Monday, October 15, 2007

Stop Debt Collectors and Get Back on Your Financial Feet

This article was taken from the Dollar Stretcher website: Written by: John Ventura, Attorney Know your rights

As a consumer law attorney who counsels people with debt problems, I've heard my share of horror stories about debt collectors. For example, a college student client was threatened that she'd be arrested if she did not pay a credit card debt, and another client was called 12 times in one day at work about a debt that was 14 years old. If they knew their rights, these people could have avoided the emotional stress they experienced at the hands of aggressive debt collectors.

This article provides you with an overview of those rights so you don't have to suffer like my clients did. You don't have to put up with abuse from debt collectors! Despite what they may tell you, debt collectors cannot put you in jail, make you lose your job, or ruin your credit forever if you don't pay a debt. The federal Fair Debt Collection Practices Act (FDCPA) sets very strict limits on what debt collectors can and cannot do. Those limits include when they can call you, what they can say and what they can do to collect a debt. The FDCPA applies to outside debt collection agencies, but not to creditors collecting their own debts. However, your state may have a law that applies to in-house debt collectors. Call your state attorney general's office to find out.

Among other things, the FDCPA says that debt collectors cannot:
Lie to you, use racial slurs or insults, or threaten you with violence.-
Call you repeatedly, or call before 8 a.m. or after 9 p.m.-
Call you at work if you've told them you can't accept their calls on the job.-
Contact your employer about a debt unless the debt collector is trying to collect past due child support payments from you.
Garnish your wages without taking you to court first.-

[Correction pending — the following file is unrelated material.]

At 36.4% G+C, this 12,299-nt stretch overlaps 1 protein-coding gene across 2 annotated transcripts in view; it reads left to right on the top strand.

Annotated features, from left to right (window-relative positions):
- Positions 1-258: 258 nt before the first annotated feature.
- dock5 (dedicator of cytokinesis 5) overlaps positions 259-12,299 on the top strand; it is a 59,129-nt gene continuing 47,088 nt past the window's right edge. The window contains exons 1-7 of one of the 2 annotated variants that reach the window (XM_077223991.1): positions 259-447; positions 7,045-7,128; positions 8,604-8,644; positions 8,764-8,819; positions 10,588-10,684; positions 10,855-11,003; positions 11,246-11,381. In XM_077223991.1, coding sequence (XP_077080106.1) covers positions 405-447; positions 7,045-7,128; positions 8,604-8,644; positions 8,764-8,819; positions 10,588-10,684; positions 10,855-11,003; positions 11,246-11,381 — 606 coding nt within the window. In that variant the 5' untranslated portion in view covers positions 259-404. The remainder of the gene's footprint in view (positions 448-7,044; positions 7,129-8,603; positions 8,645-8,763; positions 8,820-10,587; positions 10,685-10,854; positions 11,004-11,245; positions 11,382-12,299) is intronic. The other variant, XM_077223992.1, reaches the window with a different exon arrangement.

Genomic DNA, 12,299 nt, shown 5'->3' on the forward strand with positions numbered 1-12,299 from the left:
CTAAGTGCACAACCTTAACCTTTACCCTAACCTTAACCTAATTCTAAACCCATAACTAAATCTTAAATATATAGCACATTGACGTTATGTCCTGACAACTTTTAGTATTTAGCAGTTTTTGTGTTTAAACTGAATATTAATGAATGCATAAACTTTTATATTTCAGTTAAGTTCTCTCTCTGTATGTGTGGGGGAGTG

Make false statements, such as telling you they will ruin your credit "forever." They can't.
You have the right, within 60 days of first being contacted by a collector, to ask for written proof of the debt, and the debt collector must provide it. Be sure to ask for proof if there is any question that you owe a debt or if you need time to figure out how to pay a debt you know you owe. Keep careful notes regarding each conversation you have with a debt collector, and copies of all correspondence to and from the collector. These records will be helpful if you need to sue a debt collector.

You Can Stop Debt Collectors:
You can write to a debt collector to tell him not to contact you anymore. After he receives your letter, the FDCPA requires the collector to cease all contact with you other than to let you know about a specific action he is going to take, such as sue you for example. The drawback of ceasing contact, however, is you eliminate the option of negotiating a payment arrangement with the collector or settling your debt for less. However, if you believe you really don't owe a debt or if you truly can't afford to pay it, telling a debt collector to stop contacting you may make sense. Time and again I've seen collectors try to pressure consumers into paying them immediately by threatening to seize their assets, take money from their bank accounts, or garnish their wages. However, a debt collector cannot do any of these things without getting the court's permission first. Furthermore, you will have plenty of notice from the court about what a debt collector wants to do so you can hire an attorney to stop him.

What To Do If A Collector Violates The Law:
If you believe that a debt collector has violated your rights, contact a consumer attorney You should also register a complaint about the collector with the Federal Trade Commission at For much more information about dealing with debt collectors,visit my website at\ John Ventura is a consumer law attorney and board certified in bankruptcy law. He is also the author of thirteen books, including the new ebook, "Stop Debt Collectors Cold" If a debt collector has violated your rights, visit for referral to a consumer attorney. Also, you may want to register a complaint at or you need advice about the best way to deal with a collector, contact a consumer attorney (visit for a referral). You should also register a complaint about the collector with the Federal Trade Commission at For much more information about dealing with debt collectors,visit my website at

Note from Lucy: I thought this was good advice for anyone who is being harrassed by a collection agency...


At 11:42 PM, Blogger Jim said...

My experience with debt collectors is that they are pretty nasty. Meaning not polite or willing to listen or help or be nice.

In Texas, they can't garnish your wages even through court action unless it is for child support and maybe alimony. Then there is a set amount or percentage (whichever is ??) each month and the employer has to send the money through the court or child support administration, not the debt collection agency.

That is good stuff to know, Lucy. Thank you.
I got tired watching your YouTube dancer!